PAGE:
Gas-Assisted Injection Molding is a process where an inert gas is introduced at pressure, into the polymer melt stream at the end of the polymer injection phase.
The gas injection displaces the molten polymer core ahead of the gas, into the as yet unfilled sections of the mold, and compensates for the effects of volumetric shrinkage, thus completing the filling and packing phases of the cycle and producing a hollow part.
Traditionally, injection molded components have been designed with a relatively constant wall thickness throughout the component. This design guideline helps to avoid major flaws or defects such as sink marks and warpage. However, apart from the simplest of parts, it is impossible to design a component where all sections are of identical thickness. These variations in wall thickness result in different sections of the part packing differently, which in turn means that there will be differentials in shrinkage throughout the molding and that subsequently distortion and sinkage can often occur in these situations.
By coring out the melt center, gas injection molding enables the packing force (which compensates for differential shrinkage) to be transmitted directly to those areas of the molding which require attention. This dramatically reduces differentials in shrinkage and thus the sinkage. In addition, the internal stresses are kept to a minimum, considerably reducing any distortion that may otherwise have taken place.
Maximum clamp pressures are normally required during the packing phase of a molding cycle. This is due to the force which has to be exerted at the polymer gate in order to pack melt into the extremities of the mold cavity in an effort to compensate for the volumetric shrinkage of the solidifying melt. In comparison to compact injection molding, gas injection molding typically has considerably shorter distance over which the solidifying melt is required to be packed because of the gas core. This means that proportionally lower packing pressures are required to achieve the same results and in turn, lower machine clamp forces are required.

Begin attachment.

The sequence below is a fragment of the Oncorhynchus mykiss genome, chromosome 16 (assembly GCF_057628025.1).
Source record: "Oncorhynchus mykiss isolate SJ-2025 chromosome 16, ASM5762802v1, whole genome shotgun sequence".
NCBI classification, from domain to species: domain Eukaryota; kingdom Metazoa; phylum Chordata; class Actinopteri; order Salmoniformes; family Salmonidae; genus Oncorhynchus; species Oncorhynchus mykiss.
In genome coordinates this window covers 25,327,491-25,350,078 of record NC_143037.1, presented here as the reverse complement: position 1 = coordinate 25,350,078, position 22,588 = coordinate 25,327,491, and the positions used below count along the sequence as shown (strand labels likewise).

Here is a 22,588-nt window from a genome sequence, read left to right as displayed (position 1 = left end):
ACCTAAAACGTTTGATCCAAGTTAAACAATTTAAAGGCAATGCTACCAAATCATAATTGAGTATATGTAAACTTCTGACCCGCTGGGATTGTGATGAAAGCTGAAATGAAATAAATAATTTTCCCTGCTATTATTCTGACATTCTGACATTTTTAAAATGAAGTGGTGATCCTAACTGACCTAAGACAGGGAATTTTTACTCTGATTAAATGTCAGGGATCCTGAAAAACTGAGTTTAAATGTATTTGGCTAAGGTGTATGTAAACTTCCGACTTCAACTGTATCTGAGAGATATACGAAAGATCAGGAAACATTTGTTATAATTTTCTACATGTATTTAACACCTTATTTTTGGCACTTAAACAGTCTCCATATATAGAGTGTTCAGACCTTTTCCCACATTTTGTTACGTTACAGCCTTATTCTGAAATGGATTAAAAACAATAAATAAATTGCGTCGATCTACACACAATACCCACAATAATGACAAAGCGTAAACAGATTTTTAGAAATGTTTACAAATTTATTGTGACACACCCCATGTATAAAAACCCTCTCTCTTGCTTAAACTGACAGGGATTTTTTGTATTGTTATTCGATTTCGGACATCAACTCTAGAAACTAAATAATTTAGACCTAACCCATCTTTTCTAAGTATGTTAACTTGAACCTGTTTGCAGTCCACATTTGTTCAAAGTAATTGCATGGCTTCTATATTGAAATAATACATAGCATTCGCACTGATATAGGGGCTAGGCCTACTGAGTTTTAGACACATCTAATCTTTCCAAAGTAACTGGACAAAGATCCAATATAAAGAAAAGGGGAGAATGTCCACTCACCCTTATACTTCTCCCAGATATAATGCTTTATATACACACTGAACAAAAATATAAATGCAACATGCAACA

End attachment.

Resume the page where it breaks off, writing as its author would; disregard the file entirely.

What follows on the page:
Gas-assisted Fill+Pack analysis provides you with the ability to study polymer and gas flow behavior within a part model and examine the influence that design modifications make on both the polymer and gas flow paths.
Using this information, the design engineer will be able to optimize product design and accurately position polymer and gas injection points. Also to ensure that the product specifications are met, utilizing the full capabilities of the gas injection molding process. Expensive tool modifications, long lead times and trial and error will also be kept to a minimum.
The process engineer will benefit from the program's capacity to examine the effects that varying processing conditions will have on the component and enable optimum processing conditions to be established prior to mold commissioning.
The following table shows the available analysis technologies for a Gas-assisted injection molding analysis type.
A gas entrance is the position where compressed gas is injected into the mold cavity.
During Gas-assisted injection molding, the gas can be injected into the polymer melt either through the nozzle of the molding machine, or by direct injection into the mold or into a runner.
Ideally, the placement and extent of gas channels should be controlled by suitable modifications to the part geometry.